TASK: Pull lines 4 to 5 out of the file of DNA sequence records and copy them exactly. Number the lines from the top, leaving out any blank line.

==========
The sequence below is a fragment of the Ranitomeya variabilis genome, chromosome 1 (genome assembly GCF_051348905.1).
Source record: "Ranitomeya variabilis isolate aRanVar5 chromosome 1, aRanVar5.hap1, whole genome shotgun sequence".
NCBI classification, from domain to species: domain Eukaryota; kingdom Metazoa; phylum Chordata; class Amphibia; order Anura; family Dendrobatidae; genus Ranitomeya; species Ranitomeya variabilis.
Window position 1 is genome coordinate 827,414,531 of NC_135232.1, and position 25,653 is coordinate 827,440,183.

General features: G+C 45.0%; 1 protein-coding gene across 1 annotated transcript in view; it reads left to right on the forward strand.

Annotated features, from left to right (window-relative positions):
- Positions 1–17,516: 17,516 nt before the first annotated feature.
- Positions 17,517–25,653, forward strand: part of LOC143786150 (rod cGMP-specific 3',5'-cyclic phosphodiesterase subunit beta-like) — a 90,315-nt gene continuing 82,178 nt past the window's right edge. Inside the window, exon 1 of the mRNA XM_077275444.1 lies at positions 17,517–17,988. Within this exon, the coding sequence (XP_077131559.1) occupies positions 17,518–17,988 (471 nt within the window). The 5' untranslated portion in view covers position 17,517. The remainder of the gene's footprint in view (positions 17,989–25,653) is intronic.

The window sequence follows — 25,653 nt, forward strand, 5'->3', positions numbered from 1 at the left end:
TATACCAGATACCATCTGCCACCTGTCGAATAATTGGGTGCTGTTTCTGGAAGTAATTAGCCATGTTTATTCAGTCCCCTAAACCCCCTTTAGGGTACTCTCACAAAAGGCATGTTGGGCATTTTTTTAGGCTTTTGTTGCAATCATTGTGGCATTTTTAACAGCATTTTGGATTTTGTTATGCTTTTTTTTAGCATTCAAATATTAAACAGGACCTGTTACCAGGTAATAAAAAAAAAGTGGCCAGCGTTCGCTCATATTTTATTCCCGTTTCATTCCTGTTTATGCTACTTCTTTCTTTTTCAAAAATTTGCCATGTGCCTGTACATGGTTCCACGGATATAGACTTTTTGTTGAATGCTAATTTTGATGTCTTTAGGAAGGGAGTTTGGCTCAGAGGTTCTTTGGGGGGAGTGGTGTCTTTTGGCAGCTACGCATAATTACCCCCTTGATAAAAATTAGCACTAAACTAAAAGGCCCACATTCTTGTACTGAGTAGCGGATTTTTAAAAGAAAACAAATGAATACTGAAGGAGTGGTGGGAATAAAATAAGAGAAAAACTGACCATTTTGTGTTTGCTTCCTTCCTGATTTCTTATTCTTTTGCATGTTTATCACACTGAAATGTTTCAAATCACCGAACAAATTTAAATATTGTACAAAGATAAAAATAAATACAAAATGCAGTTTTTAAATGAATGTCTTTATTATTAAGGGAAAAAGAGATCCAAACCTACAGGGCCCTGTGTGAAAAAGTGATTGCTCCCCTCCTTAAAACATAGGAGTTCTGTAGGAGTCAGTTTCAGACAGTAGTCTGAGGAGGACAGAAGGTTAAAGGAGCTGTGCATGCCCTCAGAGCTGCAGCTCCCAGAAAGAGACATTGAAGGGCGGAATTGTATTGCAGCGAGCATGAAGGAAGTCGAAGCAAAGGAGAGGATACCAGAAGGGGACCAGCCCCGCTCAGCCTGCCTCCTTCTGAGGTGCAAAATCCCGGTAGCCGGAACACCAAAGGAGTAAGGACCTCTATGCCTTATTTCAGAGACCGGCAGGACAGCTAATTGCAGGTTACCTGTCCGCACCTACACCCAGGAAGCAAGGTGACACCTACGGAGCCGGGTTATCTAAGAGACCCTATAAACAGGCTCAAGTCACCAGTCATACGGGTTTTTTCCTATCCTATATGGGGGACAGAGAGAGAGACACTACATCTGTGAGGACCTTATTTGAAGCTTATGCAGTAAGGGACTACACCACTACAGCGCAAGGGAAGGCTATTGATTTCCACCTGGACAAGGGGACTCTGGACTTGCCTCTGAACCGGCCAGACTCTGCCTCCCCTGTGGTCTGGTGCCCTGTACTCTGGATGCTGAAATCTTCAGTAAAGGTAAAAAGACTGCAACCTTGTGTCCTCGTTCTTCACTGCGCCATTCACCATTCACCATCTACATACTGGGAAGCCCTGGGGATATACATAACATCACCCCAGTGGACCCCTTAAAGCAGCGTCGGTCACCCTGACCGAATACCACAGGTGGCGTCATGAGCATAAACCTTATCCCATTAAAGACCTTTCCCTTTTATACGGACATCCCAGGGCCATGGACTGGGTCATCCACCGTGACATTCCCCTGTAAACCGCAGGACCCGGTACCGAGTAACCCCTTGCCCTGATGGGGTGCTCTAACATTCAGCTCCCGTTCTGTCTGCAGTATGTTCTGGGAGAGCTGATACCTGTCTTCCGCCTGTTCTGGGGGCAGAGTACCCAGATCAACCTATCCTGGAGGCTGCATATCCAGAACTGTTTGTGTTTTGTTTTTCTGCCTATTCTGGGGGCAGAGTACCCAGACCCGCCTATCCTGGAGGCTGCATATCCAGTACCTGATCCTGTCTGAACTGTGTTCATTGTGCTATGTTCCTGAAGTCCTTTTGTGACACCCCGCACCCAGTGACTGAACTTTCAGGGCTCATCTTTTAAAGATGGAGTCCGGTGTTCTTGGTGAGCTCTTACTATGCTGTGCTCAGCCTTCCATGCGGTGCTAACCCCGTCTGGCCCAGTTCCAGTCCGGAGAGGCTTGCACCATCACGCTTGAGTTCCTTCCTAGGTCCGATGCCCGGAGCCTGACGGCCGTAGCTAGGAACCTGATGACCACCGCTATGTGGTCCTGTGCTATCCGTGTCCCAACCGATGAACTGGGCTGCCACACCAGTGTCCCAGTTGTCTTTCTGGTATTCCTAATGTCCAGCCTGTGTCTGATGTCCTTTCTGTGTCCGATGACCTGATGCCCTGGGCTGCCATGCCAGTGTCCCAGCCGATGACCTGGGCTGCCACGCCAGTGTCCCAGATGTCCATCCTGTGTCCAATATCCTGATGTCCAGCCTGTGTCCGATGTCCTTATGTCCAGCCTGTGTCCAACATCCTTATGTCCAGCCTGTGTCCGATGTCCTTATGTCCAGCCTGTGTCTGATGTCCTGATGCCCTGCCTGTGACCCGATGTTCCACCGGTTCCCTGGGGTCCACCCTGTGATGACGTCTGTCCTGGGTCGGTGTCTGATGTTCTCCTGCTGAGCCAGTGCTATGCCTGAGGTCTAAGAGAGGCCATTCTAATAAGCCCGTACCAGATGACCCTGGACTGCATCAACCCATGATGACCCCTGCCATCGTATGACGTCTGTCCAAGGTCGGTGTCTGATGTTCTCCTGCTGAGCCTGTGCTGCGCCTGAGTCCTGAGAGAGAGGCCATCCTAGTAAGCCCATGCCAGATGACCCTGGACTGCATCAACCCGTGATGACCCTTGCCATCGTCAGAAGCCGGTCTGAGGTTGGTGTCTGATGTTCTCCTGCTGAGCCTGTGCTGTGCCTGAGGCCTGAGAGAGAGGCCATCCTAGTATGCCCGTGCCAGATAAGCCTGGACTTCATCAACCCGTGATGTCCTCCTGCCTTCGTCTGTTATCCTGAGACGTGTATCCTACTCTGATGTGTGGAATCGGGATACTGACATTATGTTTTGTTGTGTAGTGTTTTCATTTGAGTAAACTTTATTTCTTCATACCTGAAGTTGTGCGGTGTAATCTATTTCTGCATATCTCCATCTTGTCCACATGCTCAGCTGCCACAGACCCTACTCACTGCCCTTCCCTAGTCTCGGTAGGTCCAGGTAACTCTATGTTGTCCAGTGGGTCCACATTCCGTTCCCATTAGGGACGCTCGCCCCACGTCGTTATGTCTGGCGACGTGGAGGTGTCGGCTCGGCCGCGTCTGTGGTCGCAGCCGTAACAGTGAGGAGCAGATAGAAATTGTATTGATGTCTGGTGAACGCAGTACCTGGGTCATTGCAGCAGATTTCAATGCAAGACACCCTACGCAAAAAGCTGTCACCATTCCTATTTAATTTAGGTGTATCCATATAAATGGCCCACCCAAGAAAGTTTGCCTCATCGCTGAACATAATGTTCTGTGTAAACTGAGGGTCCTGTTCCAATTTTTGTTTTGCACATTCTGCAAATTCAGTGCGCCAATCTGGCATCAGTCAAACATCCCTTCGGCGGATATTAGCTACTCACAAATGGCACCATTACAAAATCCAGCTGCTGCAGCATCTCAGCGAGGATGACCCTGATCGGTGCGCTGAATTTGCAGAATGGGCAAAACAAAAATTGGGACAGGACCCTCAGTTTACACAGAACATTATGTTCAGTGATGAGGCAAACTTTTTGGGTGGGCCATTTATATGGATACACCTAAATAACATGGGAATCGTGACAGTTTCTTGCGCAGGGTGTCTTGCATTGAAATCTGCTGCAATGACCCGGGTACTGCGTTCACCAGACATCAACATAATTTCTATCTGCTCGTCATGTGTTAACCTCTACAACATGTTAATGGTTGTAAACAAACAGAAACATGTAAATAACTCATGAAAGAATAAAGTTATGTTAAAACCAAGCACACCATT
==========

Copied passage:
Window position 1 is genome coordinate 827,414,531 of NC_135232.1, and position 25,653 is coordinate 827,440,183.

General features: G+C 45.0%; 1 protein-coding gene across 1 annotated transcript in view; it reads left to right on the forward strand.